Before and After: St. Catherine of Siena in Trumbull, Connecticut

LAJ is pleased to present yet another example in our "Before and After" series, coming this time within the context of St. Catherine of Siena church in Trumbull, Connecticut. The project was undertaken by the parish in partership with Duncan G. Stroik Architect. From the parish:
Trumbull CT – February 14, 2020. The Parish of Saint Catherine of Siena (220 Shelton Road, Trumbull CT) joyfully dedicated its sanctuary beautification project, called Christ at the Center in a Mass of Dedication with Consecration of the Church on March 24, 2019. The Most Reverend Frank J. Caggiano, Bishop of Bridgeport, served as principal celebrant.

“I’m excited that the architect for this project was Duncan Stroik,” shares Father Joseph Marcello, Pastor of the Parish of St. Catherine of Siena. “Mr. Stroik is a Professor of Architecture at the University of Notre Dame in South Bend, Indiana, and the publisher of Sacred Architecture magazine. Professor Stroik is truly the leader in the field of ecclesiastical architecture in the United States, if not the world, and with him, we’ve arrived at a design which I think is truly beautiful and timeless, which both looks fresh, and also looks like it’s always been here: a design which will stand for the ages, to give glory to God, and to help us to pray, both now, and for all our future generations.”

The culmination of thousands of hours of planning, designing, building and praying, this project relocated the tabernacle containing Jesus Christ in the Most Blessed Sacrament from the side chapel to the very center of the sanctuary, and significantly enhanced the sanctuary of the church by prominently featuring the statues of Our Lady and St. Joseph, and of St. Catherine of Siena, our patron saint, and St. John Vianney, the patron saint of priests, before us as models and intercessors.

The project also provided a new Altar of Sacrifice, which visibly contains a relic of St. Catherine of Siena - an actual piece of bone taken from her body. It placed a magnificent new retablo, or high altar, to fill the space of the sanctuary wall, modeled on the altar which contains the icon of Our Lady, Health of the Roman People, Salus Populi Romani, at the Basilica of St. Mary Major in Rome.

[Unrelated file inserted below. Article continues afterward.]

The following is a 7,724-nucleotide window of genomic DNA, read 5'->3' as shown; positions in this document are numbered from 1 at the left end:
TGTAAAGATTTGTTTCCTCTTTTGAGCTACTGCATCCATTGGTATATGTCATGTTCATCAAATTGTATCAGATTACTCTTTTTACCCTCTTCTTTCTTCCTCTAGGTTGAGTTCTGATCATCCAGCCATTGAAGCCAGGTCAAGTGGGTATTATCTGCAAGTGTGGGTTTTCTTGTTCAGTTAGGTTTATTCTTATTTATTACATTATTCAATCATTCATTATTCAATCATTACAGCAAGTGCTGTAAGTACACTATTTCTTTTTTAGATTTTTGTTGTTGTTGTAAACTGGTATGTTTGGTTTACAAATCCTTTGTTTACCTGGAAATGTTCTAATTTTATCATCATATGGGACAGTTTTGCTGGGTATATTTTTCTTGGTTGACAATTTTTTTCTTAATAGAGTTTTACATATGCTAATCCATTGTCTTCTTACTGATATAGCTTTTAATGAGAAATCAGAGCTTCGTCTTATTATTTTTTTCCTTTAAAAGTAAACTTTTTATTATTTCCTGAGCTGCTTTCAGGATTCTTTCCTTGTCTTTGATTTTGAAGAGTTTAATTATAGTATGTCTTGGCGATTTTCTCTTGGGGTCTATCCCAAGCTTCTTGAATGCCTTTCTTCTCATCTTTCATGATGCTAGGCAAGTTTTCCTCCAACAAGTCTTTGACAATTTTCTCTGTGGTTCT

“Our goal,” says Father Marcello, “was to fill the sanctuary with beauty, and with layers of meaning, which is a manifestation of our faith, and gives glory to God; provides a noble and beautiful space in which to pray, and makes it easier to teach the Faith to our children and grandchildren – and all in a way in keeping with the already-existing architecture of our church. We are thrilled that the finished product looks so “right,” like it’s always been there.”

Several existing elements in the church were repurposed, including the corpus of the crucified Christ and the statues of the Blessed Mother, St. Joseph, and St. Catherine of Siena. The dove of the Holy Spirit, which hung above the door of the narthex, has been relocated into the sanctuary, where it was in the church’s original design.
Here then, is a slightly expanded view of the before versus the after:



A few more images taken from the consecration of the new altar and sanctuary.

The relics are placed within the altar

The shrine of the Virgin

Join in the conversation on our Facebook page.